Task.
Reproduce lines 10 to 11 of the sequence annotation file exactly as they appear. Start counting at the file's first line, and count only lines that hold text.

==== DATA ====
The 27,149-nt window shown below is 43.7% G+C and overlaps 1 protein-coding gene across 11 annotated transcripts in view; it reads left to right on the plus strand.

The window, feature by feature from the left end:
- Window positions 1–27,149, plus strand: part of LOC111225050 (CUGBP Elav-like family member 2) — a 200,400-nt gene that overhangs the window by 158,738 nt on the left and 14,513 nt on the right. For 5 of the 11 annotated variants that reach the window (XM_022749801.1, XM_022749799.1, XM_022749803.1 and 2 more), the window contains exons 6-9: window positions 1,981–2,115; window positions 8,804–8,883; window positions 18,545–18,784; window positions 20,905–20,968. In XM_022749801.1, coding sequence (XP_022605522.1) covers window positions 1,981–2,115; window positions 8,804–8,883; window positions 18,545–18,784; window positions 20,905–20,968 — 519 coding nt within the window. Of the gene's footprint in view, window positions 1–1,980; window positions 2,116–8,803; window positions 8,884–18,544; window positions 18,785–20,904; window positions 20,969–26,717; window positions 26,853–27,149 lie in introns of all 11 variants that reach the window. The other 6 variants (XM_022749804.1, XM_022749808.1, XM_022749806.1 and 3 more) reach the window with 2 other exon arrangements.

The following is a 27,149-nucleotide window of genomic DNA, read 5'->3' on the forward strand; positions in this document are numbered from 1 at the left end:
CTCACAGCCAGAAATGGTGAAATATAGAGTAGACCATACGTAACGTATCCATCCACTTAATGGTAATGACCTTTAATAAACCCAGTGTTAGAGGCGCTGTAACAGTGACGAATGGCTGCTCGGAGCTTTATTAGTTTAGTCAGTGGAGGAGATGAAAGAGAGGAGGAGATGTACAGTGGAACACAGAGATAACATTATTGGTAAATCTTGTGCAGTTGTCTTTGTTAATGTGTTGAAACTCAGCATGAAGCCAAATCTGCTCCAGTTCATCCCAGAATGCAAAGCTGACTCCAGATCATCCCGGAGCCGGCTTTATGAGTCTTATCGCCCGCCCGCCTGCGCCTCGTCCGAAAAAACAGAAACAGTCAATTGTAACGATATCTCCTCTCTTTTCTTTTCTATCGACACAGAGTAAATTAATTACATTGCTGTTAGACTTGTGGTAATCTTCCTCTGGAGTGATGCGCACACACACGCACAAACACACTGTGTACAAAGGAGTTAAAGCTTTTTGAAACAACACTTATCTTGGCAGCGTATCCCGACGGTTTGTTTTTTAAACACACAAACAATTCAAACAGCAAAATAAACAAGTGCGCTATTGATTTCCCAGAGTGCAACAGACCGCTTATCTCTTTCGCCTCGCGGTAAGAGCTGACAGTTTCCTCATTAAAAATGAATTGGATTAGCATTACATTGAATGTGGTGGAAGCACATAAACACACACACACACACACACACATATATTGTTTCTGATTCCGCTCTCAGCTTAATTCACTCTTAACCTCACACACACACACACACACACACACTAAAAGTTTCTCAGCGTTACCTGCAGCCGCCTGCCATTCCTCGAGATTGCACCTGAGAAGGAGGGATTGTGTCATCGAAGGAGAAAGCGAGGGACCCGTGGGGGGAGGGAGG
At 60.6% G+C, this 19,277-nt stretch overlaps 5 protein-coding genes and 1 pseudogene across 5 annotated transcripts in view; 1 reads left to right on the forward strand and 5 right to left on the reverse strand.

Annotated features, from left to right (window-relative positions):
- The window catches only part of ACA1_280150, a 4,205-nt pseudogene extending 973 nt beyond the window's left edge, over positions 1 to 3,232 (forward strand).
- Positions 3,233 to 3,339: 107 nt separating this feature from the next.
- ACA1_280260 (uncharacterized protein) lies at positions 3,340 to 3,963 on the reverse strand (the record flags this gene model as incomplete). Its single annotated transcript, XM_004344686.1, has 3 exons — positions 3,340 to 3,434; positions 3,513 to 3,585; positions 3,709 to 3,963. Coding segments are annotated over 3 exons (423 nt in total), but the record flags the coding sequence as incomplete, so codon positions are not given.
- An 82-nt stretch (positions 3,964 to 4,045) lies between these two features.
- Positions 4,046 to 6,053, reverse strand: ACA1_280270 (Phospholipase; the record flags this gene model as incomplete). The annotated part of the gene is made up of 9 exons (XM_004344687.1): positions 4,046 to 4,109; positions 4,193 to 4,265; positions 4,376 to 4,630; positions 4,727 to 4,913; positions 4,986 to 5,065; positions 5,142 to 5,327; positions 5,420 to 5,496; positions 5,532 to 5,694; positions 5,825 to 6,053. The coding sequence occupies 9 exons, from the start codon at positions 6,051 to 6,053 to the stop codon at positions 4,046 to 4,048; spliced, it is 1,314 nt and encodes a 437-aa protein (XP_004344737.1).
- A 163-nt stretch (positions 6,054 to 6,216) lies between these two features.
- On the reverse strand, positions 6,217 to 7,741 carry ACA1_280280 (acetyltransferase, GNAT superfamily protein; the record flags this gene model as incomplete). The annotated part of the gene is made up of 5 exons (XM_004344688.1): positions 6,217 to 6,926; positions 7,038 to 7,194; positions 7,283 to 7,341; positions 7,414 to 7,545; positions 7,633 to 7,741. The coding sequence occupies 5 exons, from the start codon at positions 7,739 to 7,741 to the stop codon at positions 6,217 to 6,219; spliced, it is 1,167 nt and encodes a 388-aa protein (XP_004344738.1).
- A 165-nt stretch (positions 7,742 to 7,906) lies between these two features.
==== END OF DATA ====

- ACA1_280260 (uncharacterized protein) lies at positions 3,340 to 3,963 on the reverse strand (the record flags this gene model as incomplete). Its single annotated transcript, XM_004344686.1, has 3 exons — positions 3,340 to 3,434; positions 3,513 to 3,585; positions 3,709 to 3,963. Coding segments are annotated over 3 exons (423 nt in total), but the record flags the coding sequence as incomplete, so codon positions are not given.
- An 82-nt stretch (positions 3,964 to 4,045) lies between these two features.